Culture: Performance or Growth?
Over the past seven years, the description in management literature of what makes for successful organizational cultures has evolved tremendously.
Performance driven cultures were regarded as ideal and were therefore the dominant force. More recently however, there has been a major shift and the growth culture approach is gaining more adoption.
Organizational culture can be defined as a belief system on which people base their behavior.
Performance is top priority in performance driven cultures and the focus is on dedication, goals, and results. It is no surprise that C-suite executives preferred this approach since it created quick short term results in the form of revenues and/or increased efficiency.
Ironically, on the long term, performance driven cultures are likely to drain employees emotionally, increase turnover, and are relatively prone to creating hostility amongst colleagues.
At its best, the growth culture approach is one that allows for employees feel safe, be open about acknowledging their own shortcomings, and the focus is on developing capabilities which implies collaboration to unleash potential.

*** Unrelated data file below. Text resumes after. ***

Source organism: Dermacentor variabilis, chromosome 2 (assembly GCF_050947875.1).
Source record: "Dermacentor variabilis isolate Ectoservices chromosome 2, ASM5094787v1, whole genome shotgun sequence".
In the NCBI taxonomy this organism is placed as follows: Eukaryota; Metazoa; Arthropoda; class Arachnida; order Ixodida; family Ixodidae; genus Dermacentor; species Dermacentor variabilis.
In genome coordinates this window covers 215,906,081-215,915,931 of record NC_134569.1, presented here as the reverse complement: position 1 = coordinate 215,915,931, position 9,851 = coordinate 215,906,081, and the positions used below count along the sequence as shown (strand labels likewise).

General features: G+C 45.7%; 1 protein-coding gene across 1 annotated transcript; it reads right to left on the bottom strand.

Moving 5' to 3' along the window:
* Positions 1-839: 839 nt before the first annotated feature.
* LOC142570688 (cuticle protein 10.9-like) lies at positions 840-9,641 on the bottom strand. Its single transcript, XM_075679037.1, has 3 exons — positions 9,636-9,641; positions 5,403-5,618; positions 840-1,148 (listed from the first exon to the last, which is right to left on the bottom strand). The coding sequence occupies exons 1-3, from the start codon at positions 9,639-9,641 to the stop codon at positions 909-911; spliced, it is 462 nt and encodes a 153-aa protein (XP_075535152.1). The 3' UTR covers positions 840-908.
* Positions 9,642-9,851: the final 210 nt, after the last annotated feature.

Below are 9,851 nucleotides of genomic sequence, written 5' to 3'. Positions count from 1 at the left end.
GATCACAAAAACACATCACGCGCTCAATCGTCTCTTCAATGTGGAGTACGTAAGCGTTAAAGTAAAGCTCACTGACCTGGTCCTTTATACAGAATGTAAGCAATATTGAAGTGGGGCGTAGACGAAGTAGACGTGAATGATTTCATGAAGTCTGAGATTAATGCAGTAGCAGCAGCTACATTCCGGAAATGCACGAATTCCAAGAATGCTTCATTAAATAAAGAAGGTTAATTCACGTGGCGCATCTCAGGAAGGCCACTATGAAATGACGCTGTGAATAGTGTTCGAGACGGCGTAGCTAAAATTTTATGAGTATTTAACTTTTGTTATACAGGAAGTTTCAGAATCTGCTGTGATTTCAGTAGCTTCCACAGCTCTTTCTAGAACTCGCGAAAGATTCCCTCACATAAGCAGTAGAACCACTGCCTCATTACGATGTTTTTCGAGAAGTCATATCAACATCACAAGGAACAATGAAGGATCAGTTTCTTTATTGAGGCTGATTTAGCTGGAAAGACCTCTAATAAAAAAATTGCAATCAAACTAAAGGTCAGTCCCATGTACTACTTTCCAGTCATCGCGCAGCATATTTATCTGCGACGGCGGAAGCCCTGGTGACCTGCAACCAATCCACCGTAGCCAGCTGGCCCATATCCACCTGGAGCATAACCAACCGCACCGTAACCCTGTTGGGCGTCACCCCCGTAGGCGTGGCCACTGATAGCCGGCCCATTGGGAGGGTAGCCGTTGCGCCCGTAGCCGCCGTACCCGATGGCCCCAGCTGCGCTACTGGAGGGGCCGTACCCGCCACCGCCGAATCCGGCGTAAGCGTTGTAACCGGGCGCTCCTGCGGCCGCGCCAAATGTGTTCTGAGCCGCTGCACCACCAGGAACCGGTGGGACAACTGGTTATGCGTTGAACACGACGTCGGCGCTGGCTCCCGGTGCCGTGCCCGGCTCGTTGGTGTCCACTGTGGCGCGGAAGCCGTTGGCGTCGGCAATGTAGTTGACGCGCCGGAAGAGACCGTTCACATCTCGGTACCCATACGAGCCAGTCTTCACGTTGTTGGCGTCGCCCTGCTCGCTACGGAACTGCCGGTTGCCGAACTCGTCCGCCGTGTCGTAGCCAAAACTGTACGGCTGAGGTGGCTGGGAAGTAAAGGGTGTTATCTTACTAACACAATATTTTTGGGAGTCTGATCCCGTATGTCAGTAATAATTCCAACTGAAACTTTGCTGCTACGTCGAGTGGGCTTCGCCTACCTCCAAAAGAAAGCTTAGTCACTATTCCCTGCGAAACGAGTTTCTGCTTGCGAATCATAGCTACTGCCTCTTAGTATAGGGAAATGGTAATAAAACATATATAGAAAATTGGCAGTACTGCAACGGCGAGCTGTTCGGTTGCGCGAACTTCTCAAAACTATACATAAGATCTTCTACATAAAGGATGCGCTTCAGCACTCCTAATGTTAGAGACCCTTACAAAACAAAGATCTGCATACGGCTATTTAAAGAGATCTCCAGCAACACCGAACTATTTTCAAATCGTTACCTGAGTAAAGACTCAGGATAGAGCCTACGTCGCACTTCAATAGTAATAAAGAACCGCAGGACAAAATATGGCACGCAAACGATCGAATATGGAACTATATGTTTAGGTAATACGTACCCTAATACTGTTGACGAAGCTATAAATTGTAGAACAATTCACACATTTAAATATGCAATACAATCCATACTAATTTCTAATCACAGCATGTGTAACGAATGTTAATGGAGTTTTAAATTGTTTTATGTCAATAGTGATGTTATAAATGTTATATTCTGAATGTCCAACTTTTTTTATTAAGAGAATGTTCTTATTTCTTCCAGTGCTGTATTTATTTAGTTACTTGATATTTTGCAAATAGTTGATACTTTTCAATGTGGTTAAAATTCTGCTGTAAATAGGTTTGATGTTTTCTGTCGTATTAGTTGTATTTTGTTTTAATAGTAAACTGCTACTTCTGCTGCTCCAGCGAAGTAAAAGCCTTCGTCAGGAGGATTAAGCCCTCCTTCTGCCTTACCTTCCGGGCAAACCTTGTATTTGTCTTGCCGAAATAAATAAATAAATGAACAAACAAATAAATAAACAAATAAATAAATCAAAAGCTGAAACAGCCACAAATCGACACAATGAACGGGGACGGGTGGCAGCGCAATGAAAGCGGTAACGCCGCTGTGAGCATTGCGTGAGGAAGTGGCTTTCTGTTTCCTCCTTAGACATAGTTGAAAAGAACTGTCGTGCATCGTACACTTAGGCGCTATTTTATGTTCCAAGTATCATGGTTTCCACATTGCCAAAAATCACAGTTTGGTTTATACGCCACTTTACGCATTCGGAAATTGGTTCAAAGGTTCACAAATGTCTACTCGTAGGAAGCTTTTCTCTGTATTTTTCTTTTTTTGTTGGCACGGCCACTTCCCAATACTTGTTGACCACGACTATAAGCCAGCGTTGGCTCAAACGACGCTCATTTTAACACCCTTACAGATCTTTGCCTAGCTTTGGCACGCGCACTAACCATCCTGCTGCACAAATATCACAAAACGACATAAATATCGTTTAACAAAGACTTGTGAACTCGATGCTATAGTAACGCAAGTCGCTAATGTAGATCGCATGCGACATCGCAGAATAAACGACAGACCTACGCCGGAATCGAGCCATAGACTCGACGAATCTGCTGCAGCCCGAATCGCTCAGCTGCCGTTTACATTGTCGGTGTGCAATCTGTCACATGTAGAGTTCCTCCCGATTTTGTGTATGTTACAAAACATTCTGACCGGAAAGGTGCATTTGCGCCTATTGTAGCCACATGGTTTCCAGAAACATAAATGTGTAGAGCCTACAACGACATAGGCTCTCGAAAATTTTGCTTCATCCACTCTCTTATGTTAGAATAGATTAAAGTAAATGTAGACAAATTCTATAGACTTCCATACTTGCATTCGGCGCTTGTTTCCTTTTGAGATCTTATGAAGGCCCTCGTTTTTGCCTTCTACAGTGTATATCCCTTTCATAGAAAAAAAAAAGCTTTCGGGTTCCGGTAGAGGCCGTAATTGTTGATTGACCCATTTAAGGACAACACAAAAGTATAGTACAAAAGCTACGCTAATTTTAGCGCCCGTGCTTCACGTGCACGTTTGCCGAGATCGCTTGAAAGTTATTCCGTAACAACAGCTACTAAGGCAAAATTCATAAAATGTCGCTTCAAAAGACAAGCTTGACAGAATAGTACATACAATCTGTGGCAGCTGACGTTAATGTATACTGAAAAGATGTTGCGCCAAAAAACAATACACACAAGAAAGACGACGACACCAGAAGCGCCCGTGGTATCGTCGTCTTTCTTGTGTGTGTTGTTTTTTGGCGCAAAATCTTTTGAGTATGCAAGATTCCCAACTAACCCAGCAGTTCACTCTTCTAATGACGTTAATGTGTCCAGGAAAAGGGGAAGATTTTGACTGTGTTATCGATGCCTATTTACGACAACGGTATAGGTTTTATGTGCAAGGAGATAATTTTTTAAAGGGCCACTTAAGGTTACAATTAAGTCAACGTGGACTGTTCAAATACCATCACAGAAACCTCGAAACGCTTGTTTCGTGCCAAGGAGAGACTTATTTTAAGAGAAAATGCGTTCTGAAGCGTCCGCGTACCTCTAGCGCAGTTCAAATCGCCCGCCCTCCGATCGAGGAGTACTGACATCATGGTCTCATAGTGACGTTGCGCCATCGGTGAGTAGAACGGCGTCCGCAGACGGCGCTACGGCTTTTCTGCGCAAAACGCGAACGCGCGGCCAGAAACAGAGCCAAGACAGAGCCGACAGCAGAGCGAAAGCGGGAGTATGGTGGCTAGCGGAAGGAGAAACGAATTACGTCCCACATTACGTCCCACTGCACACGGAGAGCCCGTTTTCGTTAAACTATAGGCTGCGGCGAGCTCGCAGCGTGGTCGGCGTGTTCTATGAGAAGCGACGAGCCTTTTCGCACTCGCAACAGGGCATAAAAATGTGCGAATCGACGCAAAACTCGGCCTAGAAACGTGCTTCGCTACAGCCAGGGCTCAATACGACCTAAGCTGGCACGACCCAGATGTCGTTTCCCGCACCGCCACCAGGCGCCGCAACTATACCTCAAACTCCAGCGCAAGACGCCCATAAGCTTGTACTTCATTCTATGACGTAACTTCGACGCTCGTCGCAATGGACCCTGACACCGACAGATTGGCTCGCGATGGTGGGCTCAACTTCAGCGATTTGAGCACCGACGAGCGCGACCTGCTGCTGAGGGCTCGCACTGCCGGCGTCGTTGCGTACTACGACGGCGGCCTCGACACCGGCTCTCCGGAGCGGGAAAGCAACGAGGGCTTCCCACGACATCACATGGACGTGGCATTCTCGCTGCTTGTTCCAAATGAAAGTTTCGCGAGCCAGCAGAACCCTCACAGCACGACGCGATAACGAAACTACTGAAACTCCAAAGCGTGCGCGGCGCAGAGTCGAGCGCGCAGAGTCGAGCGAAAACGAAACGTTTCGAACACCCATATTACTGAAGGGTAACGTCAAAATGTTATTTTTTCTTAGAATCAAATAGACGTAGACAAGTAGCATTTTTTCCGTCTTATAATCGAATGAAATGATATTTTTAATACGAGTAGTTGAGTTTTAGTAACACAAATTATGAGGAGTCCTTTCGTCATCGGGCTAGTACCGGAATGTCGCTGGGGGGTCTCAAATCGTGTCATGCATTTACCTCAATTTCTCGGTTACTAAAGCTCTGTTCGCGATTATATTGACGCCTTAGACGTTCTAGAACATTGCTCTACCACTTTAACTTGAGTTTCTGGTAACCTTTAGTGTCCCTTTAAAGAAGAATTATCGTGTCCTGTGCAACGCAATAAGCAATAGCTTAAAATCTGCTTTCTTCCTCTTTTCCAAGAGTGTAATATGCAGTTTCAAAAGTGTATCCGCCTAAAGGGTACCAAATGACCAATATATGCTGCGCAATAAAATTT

Growth cultures cannot be described as contradictory to performance driven cultures. The fact is that performance is as important in both scenarios. The main difference is the emphasis on the human element in a growth culture where fear is not the main driver of performance, failure is regarded as safe, experimentation is accepted (and sometimes encouraged), and learning is achieved through open and constructive feedback.
Why does a growth culture have long term positive impact? Simply because it caters to our human nature. Pushing for constant and increasing challenges while disregarding human limitations and predispositions and doing so without reassurance breaks people down. Fear-based performance cultures are often not sustainable since employees will eventually feel overwhelmed and disengage as a result.
“Good leadership requires you to surround yourself with people of diverse perspectives who can disagree with you without fear of retaliation “ – Doris Kearns Goodwin